Some people are surprised the Red Sox lost the first two games. I am too, but not for theStudied Red Sox Pitching same reasons. David Price doesn’t have a great post season record. He has a 2-8 record with a 5.54 ERA in the post season. Rick Porcello is 0-3 with a 5.66 ERA in post season play. So it’s no wonder they struggled, especially with a combined 2-11 post season record. That leaves few other options in the rotation though. Steven Wright isn’t available for the ALDS, but he is for the ALCS. Clay Buchholz has a 0-0 record with a 4.21 ERA in post season play. So how did the Indians learn so much about the Red Sox pitching staff? That’s easy. Terry Francona.

Francona managed the Red Sox from 2004 to 201, leading them to two World Series Championships. He managed David Ortiz, Dustin Pedroia, and Clay Buchholz. He knows their strengths and weaknesses. Unfortunately for the Red Sox, it’s that knowledge that might very well guide the Cleveland Indians to victory. This situation is just one more reason why the Red Sox shouldn’t have let him go in 2011.

Indians Studied Red Sox Pitching, But That’s Not All They Studied

In addition to the pitching, many thought the entire team wasn’t ready for post season play. The team is enthusiastic but young. The stress and excitement is straining them. Some of they players couldn’t even legally drink a year ago. So of course they’re going to have a hard time in the playoffs. That’s not an excuse, it’s just reality.

Like the Chicago Cubs of last year, Red Sox are seeing a glimpse of that potential that makes them a fun team to watch. Also like the Cubs of last year, the Red Sox are struggling in the post season. If the Red Sox manage to beat back the Tribe this year and advance to the ALCS, then all the more power to them. I’ll be in the stands cheering my head off with everyone else. Regardless of this season, I honestly think that next year’s Red Sox team will play much better next year given all they’ve learned this year. They’ll have more experience, their pitchers will pitch better, and their hitters will know how to hit opposing pitchers better.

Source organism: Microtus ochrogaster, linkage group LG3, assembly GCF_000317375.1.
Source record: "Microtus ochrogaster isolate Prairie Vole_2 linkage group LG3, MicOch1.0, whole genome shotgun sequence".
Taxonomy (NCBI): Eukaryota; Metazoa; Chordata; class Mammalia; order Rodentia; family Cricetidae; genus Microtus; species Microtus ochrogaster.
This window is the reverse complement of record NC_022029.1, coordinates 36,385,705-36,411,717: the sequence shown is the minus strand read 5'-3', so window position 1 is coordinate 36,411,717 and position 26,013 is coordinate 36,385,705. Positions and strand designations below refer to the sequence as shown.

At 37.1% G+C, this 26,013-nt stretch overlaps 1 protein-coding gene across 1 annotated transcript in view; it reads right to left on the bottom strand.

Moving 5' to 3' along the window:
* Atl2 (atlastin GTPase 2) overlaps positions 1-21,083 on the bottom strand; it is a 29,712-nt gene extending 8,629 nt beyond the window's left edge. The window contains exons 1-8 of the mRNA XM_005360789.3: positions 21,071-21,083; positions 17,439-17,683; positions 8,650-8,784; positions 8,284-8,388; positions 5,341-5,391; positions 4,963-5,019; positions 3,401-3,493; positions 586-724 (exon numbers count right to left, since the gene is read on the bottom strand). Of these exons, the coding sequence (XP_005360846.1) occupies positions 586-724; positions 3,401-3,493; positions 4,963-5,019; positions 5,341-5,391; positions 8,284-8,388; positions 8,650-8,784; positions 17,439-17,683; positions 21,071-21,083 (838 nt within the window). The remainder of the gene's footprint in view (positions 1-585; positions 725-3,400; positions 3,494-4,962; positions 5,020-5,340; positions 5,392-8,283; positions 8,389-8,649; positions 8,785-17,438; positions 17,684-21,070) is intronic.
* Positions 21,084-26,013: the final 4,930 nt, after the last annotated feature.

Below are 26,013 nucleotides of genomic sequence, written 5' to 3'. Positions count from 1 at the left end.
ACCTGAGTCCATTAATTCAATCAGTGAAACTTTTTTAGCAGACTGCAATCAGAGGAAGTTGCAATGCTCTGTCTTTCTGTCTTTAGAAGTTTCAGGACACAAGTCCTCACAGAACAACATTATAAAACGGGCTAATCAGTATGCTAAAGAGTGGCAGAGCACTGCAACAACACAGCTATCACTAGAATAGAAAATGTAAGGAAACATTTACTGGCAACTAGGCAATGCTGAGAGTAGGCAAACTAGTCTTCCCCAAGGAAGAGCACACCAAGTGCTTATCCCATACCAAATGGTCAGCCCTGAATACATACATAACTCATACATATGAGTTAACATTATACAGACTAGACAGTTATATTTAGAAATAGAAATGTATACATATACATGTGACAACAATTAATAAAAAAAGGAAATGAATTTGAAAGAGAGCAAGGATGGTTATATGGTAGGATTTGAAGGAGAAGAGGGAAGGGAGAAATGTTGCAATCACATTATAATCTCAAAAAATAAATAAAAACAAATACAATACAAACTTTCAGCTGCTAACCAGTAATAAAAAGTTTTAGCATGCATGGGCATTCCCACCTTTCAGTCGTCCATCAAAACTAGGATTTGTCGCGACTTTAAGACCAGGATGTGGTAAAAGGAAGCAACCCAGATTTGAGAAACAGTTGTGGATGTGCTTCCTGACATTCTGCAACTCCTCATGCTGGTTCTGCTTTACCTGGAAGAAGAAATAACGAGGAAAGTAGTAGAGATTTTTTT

So even though the Indians studied Red Sox pitching well enough to gain an advantage over them this season, they’ll end this season with new knowledge that will make them a better team next year.

Red Sox Versus Indians: 2016 ALDS Preview

The Red Sox are about to embark on their first postseason run since 2013. More importantly, it will be just the second time in seven years that October baseball will visit Boston. So, what can fans expect in the American League Division Series, and will the Red Sox advance?

Red Sox

Well, it’s perhaps easier to answer the first question. Boston has a first round matchup with the Cleveland Indians, needing three wins to advance. The first two games will be played at Progressive Field, with the next two at Fenway Park. If a deciding fifth contest is needed, the teams will travel back to Cleveland, which has experienced something of a baseball revival in recent months.

Cleveland Will Test the Red Sox

The Indians have a fascinating history. From the days of Cy Young and Nap Lajoie through to Bob Feller and Larry Doby, and on to Jim Thome and Manny Ramirez, Cleveland has built some very good teams. However, that effort has yielded just two world championships, and none since 1948. Still, the Cavaliers won an NBA title this year, ending Cleveland’s notorious drought, so perhaps there’s a little magic in the air by Lake Erie.